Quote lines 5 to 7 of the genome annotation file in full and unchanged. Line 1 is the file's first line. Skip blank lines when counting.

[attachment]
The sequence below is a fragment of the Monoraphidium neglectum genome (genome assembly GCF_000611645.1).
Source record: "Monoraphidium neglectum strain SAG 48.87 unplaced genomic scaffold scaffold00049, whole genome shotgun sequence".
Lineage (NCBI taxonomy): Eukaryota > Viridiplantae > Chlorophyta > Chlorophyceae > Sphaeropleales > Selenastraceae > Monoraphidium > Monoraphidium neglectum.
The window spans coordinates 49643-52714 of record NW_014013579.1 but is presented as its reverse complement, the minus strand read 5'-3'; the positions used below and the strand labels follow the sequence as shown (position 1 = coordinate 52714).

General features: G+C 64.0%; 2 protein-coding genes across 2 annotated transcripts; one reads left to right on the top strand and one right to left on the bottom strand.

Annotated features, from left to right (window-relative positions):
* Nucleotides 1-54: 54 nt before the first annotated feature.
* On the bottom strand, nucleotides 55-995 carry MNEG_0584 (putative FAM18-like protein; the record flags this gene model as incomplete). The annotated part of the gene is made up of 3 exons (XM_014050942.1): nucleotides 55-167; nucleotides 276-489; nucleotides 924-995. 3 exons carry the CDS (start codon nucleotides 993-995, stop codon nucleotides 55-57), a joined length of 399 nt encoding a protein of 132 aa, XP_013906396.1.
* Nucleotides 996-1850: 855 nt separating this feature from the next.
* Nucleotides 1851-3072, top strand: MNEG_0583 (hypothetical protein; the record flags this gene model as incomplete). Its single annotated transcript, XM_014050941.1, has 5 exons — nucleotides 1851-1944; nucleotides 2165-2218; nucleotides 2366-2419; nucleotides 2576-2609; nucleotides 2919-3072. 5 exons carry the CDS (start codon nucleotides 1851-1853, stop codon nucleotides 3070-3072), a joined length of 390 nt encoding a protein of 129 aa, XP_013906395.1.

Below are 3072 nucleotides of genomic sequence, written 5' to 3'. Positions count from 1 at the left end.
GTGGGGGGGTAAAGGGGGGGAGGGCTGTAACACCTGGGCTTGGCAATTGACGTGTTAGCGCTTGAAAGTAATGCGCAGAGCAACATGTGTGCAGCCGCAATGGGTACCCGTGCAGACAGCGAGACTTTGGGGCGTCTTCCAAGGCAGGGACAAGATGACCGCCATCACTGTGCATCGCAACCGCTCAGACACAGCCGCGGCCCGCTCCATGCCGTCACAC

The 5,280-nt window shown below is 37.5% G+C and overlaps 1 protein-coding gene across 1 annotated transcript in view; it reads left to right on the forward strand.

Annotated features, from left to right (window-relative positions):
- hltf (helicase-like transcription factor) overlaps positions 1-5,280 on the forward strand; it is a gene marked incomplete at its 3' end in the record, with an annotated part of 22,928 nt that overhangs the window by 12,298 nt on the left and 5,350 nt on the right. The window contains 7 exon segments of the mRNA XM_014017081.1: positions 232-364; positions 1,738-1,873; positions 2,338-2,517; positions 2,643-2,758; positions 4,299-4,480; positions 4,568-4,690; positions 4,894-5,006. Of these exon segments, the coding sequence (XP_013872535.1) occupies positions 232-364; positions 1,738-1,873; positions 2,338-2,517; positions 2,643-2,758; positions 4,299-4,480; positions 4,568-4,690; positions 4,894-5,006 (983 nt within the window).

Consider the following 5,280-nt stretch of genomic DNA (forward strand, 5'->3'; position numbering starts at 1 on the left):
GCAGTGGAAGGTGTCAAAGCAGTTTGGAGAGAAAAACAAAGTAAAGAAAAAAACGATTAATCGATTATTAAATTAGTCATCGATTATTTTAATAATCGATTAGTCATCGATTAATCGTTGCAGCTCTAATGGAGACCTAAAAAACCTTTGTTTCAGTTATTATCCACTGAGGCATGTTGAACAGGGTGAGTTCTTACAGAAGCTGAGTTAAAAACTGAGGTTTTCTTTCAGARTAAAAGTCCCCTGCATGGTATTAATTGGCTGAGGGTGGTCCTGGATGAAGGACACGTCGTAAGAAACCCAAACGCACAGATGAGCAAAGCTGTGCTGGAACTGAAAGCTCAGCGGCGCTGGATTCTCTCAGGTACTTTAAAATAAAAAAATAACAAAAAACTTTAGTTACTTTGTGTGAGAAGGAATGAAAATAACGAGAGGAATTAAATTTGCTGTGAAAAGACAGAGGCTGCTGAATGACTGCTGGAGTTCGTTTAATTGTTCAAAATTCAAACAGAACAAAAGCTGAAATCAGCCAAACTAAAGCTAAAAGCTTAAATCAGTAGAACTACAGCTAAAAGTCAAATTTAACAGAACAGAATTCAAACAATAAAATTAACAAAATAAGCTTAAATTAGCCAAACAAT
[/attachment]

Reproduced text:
General features: G+C 64.0%; 2 protein-coding genes across 2 annotated transcripts; one reads left to right on the top strand and one right to left on the bottom strand.

Annotated features, from left to right (window-relative positions):
* Nucleotides 1-54: 54 nt before the first annotated feature.